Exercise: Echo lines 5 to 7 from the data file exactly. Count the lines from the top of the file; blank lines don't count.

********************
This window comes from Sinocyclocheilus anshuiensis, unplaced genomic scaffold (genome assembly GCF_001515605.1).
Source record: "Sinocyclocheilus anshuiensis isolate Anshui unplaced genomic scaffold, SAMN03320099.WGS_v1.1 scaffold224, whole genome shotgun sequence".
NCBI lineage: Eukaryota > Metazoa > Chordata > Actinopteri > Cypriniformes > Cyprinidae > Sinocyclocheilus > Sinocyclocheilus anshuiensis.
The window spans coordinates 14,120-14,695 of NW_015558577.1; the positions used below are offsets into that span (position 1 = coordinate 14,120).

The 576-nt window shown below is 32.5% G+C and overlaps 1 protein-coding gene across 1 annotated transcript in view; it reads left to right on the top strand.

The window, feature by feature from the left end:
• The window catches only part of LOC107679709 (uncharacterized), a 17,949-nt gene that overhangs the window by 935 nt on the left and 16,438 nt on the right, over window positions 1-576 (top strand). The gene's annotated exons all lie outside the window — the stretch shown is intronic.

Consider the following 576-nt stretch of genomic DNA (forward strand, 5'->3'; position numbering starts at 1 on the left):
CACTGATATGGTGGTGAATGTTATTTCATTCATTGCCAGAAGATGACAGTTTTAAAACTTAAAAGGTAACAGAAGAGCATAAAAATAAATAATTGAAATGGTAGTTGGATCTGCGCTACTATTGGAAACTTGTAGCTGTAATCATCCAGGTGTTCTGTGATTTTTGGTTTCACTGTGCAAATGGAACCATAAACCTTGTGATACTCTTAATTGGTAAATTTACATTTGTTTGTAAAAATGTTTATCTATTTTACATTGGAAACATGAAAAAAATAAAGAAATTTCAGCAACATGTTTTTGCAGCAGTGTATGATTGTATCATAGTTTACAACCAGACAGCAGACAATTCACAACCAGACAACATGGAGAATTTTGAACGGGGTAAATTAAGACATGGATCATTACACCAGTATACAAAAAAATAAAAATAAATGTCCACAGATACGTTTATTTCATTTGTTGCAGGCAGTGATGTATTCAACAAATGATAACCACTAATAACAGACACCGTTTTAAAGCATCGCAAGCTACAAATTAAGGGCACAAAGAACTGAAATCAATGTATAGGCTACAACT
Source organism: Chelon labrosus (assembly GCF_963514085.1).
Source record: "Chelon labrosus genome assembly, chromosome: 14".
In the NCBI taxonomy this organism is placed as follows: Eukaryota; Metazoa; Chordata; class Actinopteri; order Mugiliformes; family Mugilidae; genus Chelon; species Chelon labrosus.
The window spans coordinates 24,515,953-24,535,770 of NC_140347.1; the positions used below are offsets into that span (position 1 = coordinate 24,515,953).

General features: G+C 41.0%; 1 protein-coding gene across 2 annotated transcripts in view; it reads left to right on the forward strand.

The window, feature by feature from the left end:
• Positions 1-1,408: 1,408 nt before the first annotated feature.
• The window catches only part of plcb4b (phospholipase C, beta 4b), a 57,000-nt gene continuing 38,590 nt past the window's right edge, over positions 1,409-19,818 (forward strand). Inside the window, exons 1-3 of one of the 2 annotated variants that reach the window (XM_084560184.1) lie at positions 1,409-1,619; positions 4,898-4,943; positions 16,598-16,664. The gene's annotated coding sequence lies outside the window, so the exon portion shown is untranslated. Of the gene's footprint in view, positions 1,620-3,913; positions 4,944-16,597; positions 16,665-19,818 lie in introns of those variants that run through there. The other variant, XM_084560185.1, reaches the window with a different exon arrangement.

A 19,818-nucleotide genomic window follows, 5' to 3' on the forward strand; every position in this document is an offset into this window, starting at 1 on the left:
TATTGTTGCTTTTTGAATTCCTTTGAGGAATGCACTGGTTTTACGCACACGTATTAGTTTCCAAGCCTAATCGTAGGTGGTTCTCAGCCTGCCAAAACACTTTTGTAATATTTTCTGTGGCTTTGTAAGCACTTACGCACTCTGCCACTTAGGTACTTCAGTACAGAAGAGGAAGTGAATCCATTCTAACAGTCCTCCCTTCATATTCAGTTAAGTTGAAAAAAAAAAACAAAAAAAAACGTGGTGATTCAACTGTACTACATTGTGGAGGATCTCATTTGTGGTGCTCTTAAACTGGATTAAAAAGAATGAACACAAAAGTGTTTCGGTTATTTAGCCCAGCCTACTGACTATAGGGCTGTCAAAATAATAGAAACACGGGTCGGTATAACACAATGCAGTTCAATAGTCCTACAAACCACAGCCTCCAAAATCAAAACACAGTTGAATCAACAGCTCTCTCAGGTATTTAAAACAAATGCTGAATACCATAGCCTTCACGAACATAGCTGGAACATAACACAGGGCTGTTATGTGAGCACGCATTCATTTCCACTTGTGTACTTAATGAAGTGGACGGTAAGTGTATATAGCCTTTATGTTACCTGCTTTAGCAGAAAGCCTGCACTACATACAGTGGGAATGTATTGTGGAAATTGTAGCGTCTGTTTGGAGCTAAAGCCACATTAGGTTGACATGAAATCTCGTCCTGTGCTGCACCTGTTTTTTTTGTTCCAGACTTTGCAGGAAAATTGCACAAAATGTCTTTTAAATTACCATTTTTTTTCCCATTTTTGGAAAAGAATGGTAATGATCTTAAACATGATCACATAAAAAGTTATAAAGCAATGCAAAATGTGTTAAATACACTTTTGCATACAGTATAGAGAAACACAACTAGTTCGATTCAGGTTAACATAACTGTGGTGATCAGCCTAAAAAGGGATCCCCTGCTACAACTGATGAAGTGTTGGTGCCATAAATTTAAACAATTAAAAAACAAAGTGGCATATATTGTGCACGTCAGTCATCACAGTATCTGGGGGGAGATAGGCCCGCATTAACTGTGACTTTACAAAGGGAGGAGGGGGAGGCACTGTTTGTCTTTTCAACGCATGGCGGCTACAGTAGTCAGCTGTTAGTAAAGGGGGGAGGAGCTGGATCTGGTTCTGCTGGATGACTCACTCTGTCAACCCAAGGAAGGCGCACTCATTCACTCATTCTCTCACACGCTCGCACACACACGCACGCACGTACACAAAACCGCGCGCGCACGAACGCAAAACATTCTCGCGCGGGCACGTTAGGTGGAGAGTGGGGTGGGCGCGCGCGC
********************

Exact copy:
The 576-nt window shown below is 32.5% G+C and overlaps 1 protein-coding gene across 1 annotated transcript in view; it reads left to right on the top strand.

The window, feature by feature from the left end:
• The window catches only part of LOC107679709 (uncharacterized), a 17,949-nt gene that overhangs the window by 935 nt on the left and 16,438 nt on the right, over window positions 1-576 (top strand). The gene's annotated exons all lie outside the window — the stretch shown is intronic.